To showcase the latest in artificial intelligence, Microsoft recently hosted an "underground" tour, two days' worth of virtual reality demos, product prototypes, programming and platform innovation, research news and philosophical musings on the future of AI from technological, social and business perspectives. AI progress can be attributed to a number of factors, including advancements in processing power, powerful new algorithms, data availability, cloud computing, and machine and deep learning capabilities. One of the more compelling milestones that furthered the cause for many applications was Microsoft's achievement late last year of error rates that are on par with, if not better than, human benchmarks – under 5.9 percent for speech recognition and 3.5 percent for image recognition. Autonomous cars, smart homes, automated assistants, translation apps, virtual and augmented reality were all represented over the course of the event as part of the AI spectrum. But the most compelling discussions were those that went beyond technical wizardry (which was impressive in itself) to explore the social and cultural impacts of AI.
News concerning Artificial Intelligence (AI) abounds again. The progress with Deep Learning techniques are quite remarkable with such demonstrations of self-driving cars, Watson on Jeopardy, and beating human Go players. This rate of progress has led some notable scientists and business people to warn about the potential dangers of AI as it approaches a human level. Exascale computers are being considered that would approach what many believe is this level. However, there are many questions yet unanswered on how the human brain works, and specifically the hard problem of consciousness with its integrated subjective experiences.
Who thought in 1950's that AI and deep learning will make self-driving cars and impossible missions like Mission Mars almost possible. While these innovations are not only getting possible but also the future predictions are getting quite interesting as well. While everyone is predicting future of AI mostly in the Software sector, I believe the most influential application of AI-based Nanochip will be in the medical diagnostics industry. These bot chips can be implanted in human brain just like currently a female can implant a birth control rod in her arm and can avoid taking pills. This nano biochip NBC will be biocompatible and will be programmed.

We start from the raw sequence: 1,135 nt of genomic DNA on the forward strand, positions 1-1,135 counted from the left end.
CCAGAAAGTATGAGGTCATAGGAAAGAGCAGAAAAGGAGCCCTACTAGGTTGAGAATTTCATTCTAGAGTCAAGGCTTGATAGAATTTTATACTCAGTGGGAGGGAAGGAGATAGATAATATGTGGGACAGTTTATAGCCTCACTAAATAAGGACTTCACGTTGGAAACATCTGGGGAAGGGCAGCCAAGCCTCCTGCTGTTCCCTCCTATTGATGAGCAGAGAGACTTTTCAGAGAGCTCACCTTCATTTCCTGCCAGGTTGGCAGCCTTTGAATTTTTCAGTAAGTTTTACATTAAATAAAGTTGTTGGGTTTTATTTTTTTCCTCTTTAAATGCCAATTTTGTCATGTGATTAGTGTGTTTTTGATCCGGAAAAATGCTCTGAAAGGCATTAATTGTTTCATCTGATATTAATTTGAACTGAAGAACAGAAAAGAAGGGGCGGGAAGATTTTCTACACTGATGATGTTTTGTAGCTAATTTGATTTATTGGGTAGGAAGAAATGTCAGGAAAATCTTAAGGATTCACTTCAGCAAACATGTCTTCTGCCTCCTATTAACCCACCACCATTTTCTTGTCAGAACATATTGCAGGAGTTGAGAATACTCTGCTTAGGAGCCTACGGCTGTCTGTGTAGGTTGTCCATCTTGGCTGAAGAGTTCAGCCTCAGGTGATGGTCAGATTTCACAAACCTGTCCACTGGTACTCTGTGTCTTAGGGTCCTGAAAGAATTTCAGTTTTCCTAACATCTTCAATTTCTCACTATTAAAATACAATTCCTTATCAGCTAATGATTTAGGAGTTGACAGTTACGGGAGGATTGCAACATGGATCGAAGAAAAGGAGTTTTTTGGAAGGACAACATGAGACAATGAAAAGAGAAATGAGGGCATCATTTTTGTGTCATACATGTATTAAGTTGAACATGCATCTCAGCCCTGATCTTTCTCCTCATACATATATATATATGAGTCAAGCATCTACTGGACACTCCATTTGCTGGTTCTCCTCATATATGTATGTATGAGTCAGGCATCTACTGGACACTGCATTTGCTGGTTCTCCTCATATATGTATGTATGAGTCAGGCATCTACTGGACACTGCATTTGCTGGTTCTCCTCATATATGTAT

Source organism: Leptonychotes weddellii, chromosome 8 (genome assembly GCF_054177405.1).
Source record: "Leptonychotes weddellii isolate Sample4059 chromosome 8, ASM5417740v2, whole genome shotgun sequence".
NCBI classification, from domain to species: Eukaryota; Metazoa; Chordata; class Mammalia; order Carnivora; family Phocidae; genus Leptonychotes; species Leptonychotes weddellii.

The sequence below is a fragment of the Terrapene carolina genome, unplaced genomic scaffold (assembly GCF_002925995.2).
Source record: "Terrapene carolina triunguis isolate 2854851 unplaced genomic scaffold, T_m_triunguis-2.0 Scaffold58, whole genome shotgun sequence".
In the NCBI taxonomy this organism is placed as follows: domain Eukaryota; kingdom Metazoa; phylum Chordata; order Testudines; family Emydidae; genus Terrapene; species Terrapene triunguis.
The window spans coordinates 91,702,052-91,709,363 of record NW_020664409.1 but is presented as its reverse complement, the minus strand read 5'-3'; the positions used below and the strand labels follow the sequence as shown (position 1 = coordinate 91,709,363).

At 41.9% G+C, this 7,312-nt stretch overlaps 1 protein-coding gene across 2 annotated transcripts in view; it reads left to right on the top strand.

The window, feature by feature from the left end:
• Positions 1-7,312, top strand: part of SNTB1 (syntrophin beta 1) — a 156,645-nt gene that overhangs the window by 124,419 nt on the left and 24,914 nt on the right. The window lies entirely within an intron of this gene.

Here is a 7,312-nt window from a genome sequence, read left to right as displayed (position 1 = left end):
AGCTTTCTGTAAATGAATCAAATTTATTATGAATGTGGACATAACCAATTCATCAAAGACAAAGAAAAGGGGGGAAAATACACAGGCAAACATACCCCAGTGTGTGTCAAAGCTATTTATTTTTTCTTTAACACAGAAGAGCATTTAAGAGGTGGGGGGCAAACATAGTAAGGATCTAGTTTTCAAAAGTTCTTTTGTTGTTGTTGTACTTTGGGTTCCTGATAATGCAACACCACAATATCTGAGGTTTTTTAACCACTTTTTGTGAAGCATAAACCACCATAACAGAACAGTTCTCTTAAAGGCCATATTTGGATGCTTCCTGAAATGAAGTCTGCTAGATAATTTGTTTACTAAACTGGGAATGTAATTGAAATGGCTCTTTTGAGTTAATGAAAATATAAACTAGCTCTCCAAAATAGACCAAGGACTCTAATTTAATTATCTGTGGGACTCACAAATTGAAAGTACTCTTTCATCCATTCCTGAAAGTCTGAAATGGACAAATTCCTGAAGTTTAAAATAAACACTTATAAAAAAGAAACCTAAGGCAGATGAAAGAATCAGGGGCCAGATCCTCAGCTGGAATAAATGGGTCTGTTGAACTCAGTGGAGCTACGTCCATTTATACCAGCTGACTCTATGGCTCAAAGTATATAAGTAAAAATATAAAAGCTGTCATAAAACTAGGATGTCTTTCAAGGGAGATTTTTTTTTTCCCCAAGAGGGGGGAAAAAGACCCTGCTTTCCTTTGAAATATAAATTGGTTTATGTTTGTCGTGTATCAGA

This week Stanford was the center of attention in the artificial intelligence community after it published news that it trained a deep learning model that diagnoses skin cancer as accurately as a dermatologist. The algorithm apparently can identify a cancerous mole with nothing more than a picture, meaning it could be put into the hands of anyone with a simple smartphone -- otherwise known as a pocket supercomputer. Deep learning is revolutionizing the way innovators can apply AI and data science to solve real-world problems. Image classification, facial recognition, computational linguistics, translation, augmented reality, self-driving cars -- all of these fields have made huge leaps in the last several years as computer scientists apply the rapidly-developing machine learning models that empower them. With all the excitement around these developments, one starts to wonder…what does a future with advanced AI look like?
Recent advances in artificial intelligence have led to speculation that AI might one day replace human radiologists. Researchers have developed deep learning neural networks that can identify pathologies in radiological images such as bone fractures and potentially cancerous lesions, in some cases more reliably than an average radiologist. For the most part, though, the best systems are currently on par with human performance and are used only in research settings. That said, deep learning is rapidly advancing, and it's a much better technology than previous approaches to medical image analysis. This probably does portend a future in which AI plays an important role in radiology.